We explain what realism is and how this artistic movement is classified. In addition, its characteristics and realism in politics.

What is Realism?

Realism is a tendency regarding the artistic fact (primarily literary, sculptural and pictorial) that values the similarity or the correlation between the forms of aesthetic representation and the very reality that inspires them, that is, that values the resemblance of the work of art. with the real world.

In many areas this doctrine is also called "naturalism" , since it aspires to the reproduction of the nature of the world, and is often largely opposed to abstractionism, neoclassicism , idealism or, in the case of literature , imprinting. subjective of romanticism and other similar schools.

Realism has prevailed on various occasions throughout the history of art , and can be applied today to younger forms of expression such as cinema or photography . In general terms, realism is associated with a secular , empirical, if not daily, doctrine of thought.

See also: Literary realism .

Characteristics of realism :

  1. Man centered

man centered

The realistic approach to art proposes a more centered look at man and his mundane , even daily existence. In general terms, the mythological, religious, fantastic and oneiric themes are contrary to the realistic doctrine, much more committed to enlightened thought and therefore to social and political denunciation .

  1. Technique

This same aspiration to reproduce reality tends to demand levels of detail and accuracy that reinforce the effect of reality obtained by the work, although this technique can also be used in the representation of fantastic themes and figures.

For this reason , it is convenient to differentiate the school of realism with realistic art . In this case, for example, it could be a fantastic pictorial representation (let's say, a dragon) made through a realistic method (detail, light effects , verisimilitude, etc).

  1. Realism in Antiquity

realism in antiquity

Realism can be found in various stages of human art , even in forms as old as the cave paintings of the Altamira caves, where prehistoric bison were painted in their maximum complexity of detail, even taking advantage of the shape of the rocks to offer the viewer a three-dimensional sense of reality.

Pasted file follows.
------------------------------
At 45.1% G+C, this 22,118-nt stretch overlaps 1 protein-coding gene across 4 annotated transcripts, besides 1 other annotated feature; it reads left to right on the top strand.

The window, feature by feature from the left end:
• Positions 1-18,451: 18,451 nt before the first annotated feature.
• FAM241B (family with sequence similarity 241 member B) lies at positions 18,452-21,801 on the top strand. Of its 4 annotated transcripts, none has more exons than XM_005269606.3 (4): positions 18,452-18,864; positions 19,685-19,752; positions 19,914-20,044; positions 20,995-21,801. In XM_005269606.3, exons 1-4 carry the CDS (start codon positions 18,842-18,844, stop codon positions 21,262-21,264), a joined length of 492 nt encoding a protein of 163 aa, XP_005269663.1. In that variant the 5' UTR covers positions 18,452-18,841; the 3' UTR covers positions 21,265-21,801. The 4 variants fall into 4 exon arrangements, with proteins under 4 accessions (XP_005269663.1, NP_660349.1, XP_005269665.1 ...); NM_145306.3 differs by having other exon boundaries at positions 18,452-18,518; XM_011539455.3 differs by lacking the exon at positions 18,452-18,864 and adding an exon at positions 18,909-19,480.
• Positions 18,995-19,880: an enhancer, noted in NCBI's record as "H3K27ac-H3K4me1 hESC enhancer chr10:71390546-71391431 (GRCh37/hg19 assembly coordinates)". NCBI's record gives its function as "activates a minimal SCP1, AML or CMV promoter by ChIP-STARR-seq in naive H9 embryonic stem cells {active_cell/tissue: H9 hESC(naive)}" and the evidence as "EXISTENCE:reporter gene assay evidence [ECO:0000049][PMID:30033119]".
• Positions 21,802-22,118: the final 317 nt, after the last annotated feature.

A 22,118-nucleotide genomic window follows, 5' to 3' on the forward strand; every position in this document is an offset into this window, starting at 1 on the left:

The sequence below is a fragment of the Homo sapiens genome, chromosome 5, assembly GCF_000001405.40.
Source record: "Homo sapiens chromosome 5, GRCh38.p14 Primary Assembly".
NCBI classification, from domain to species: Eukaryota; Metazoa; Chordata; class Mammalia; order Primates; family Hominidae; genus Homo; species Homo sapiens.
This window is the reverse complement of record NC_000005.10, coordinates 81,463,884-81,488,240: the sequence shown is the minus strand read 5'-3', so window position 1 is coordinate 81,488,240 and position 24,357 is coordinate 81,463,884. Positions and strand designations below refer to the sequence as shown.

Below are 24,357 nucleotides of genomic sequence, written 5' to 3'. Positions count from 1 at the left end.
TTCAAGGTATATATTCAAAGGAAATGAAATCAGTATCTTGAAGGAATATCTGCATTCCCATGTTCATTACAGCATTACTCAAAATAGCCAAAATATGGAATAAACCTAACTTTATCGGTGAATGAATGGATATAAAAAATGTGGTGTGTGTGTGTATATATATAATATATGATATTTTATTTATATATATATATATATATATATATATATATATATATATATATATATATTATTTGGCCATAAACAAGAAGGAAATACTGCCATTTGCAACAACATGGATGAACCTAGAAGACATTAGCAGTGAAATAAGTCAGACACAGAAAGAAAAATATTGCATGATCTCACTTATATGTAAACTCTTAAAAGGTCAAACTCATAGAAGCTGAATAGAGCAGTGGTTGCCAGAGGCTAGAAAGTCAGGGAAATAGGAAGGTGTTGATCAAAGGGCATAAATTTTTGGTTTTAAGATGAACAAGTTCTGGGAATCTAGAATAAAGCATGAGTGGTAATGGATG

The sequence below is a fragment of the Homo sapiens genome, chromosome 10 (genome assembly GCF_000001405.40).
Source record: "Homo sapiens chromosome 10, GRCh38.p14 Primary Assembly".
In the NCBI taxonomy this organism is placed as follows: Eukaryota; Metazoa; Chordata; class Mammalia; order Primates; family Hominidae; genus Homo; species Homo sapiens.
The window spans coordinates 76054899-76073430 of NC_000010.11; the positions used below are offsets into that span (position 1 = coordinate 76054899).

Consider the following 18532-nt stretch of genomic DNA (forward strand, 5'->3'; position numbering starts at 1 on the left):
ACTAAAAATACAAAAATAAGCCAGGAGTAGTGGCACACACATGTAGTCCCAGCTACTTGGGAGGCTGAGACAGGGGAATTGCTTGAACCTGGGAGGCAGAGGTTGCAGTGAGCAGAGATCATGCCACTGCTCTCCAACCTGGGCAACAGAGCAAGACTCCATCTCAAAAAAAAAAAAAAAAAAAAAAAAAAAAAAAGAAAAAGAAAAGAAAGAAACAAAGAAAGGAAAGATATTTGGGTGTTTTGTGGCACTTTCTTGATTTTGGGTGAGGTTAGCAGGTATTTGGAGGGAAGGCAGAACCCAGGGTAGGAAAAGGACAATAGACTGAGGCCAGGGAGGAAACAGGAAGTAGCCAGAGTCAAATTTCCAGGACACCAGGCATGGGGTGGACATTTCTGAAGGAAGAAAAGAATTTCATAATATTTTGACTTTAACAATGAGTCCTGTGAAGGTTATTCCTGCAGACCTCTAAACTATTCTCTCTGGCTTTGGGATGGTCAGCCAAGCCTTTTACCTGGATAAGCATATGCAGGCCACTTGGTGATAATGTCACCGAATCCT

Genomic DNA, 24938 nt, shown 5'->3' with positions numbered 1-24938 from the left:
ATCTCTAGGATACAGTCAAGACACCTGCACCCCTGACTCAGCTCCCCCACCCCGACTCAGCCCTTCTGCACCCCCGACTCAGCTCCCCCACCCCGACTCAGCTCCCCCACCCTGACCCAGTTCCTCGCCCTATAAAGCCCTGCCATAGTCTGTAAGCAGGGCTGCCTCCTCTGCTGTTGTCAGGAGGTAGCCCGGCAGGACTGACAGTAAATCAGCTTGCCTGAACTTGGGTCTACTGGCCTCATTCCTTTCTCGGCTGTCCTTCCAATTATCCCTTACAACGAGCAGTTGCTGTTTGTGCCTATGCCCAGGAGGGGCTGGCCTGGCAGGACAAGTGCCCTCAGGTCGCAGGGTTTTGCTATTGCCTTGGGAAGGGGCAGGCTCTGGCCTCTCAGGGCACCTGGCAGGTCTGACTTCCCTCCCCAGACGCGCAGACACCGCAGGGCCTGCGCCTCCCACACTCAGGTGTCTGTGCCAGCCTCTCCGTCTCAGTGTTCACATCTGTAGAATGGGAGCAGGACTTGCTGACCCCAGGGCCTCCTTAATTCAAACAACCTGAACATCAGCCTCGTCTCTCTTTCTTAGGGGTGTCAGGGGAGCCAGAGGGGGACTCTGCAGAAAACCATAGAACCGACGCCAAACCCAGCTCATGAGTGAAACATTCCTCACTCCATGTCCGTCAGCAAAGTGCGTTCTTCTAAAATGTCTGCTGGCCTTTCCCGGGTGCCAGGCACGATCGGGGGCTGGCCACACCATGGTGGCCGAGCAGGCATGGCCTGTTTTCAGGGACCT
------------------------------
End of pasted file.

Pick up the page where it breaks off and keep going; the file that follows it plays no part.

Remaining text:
This is also present in numerous forms of ancient Greek and Roman sculpture , as well as in some medieval painting which, heir to this tradition, sought to represent the suffering of its saints and martyrs as realistically as possible.

The Renaissance , in its desire to focus its gaze on man, would also impose realism as a prevailing form in sculpture and painting , despite the fact that its motifs would be heroic and mythological.

  1. Modern Realism

modern realism

The appearance and expansion of romanticism in the 19th century, opposing the enlightened and rationalist trend that prevailed at the time , in turn generated a contrary artistic school, which would reject the exoticisms and sometimes mythological historicisms that were so common to the German romantics. and English.

This school would be known as realism, and would undertake the search for art in the daily life of man , in the class conflicts intrinsic to the industrial revolution and the nascent capitalist society.

This is how socialist realism was born , committed to the revolutionary political cause , the social novel, and the kitchen sink realism , schools that rejected the tendency towards the sublime and the epic of romanticism and took care to investigate the dirtiest, ugliest, and most ordinary of the actual reality.

  1. Naturalism